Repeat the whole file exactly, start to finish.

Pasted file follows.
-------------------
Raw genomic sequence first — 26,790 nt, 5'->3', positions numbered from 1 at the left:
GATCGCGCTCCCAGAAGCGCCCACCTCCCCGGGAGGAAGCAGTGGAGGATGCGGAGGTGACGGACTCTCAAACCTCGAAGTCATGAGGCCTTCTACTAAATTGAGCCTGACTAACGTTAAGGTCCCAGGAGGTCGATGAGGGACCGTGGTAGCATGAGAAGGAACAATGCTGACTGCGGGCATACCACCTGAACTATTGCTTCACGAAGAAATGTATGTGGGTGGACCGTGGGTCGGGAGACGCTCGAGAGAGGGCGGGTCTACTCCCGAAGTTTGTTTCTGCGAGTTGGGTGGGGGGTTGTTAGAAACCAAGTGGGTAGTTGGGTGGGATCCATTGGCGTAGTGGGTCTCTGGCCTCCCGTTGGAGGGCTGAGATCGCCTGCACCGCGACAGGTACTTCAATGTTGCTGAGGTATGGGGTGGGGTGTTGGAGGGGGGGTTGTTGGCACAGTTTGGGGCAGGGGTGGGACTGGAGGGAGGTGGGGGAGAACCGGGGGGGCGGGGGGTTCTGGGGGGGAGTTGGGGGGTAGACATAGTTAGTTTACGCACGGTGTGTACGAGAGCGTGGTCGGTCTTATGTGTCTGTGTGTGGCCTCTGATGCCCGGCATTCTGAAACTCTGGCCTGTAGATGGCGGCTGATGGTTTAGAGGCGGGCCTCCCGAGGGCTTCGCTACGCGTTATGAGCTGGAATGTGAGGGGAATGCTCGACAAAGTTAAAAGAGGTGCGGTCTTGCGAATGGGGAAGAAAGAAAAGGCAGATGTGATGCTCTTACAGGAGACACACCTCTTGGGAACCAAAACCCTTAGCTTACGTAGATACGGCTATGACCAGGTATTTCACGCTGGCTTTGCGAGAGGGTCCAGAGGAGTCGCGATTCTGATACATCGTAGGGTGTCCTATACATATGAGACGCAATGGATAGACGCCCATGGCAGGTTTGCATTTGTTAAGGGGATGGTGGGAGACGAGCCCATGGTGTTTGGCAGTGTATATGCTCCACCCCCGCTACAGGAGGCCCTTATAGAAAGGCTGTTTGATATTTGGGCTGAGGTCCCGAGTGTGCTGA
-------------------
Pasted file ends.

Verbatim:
Raw genomic sequence first — 26,790 nt, 5'->3', positions numbered from 1 at the left:
GATCGCGCTCCCAGAAGCGCCCACCTCCCCGGGAGGAAGCAGTGGAGGATGCGGAGGTGACGGACTCTCAAACCTCGAAGTCATGAGGCCTTCTACTAAATTGAGCCTGACTAACGTTAAGGTCCCAGGAGGTCGATGAGGGACCGTGGTAGCATGAGAAGGAACAATGCTGACTGCGGGCATACCACCTGAACTATTGCTTCACGAAGAAATGTATGTGGGTGGACCGTGGGTCGGGAGACGCTCGAGAGAGGGCGGGTCTACTCCCGAAGTTTGTTTCTGCGAGTTGGGTGGGGGGTTGTTAGAAACCAAGTGGGTAGTTGGGTGGGATCCATTGGCGTAGTGGGTCTCTGGCCTCCCGTTGGAGGGCTGAGATCGCCTGCACCGCGACAGGTACTTCAATGTTGCTGAGGTATGGGGTGGGGTGTTGGAGGGGGGGTTGTTGGCACAGTTTGGGGCAGGGGTGGGACTGGAGGGAGGTGGGGGAGAACCGGGGGGGCGGGGGGTTCTGGGGGGGAGTTGGGGGGTAGACATAGTTAGTTTACGCACGGTGTGTACGAGAGCGTGGTCGGTCTTATGTGTCTGTGTGTGGCCTCTGATGCCCGGCATTCTGAAACTCTGGCCTGTAGATGGCGGCTGATGGTTTAGAGGCGGGCCTCCCGAGGGCTTCGCTACGCGTTATGAGCTGGAATGTGAGGGGAATGCTCGACAAAGTTAAAAGAGGTGCGGTCTTGCGAATGGGGAAGAAAGAAAAGGCAGATGTGATGCTCTTACAGGAGACACACCTCTTGGGAACCAAAACCCTTAGCTTACGTAGATACGGCTATGACCAGGTATTTCACGCTGGCTTTGCGAGAGGGTCCAGAGGAGTCGCGATTCTGATACATCGTAGGGTGTCCTATACATATGAGACGCAATGGATAGACGCCCATGGCAGGTTTGCATTTGTTAAGGGGATGGTGGGAGACGAGCCCATGGTGTTTGGCAGTGTATATGCTCCACCCCCGCTACAGGAGGCCCTTATAGAAAGGCTGTTTGATATTTGGGCTGAGGTCCCGAGTGTGCTGA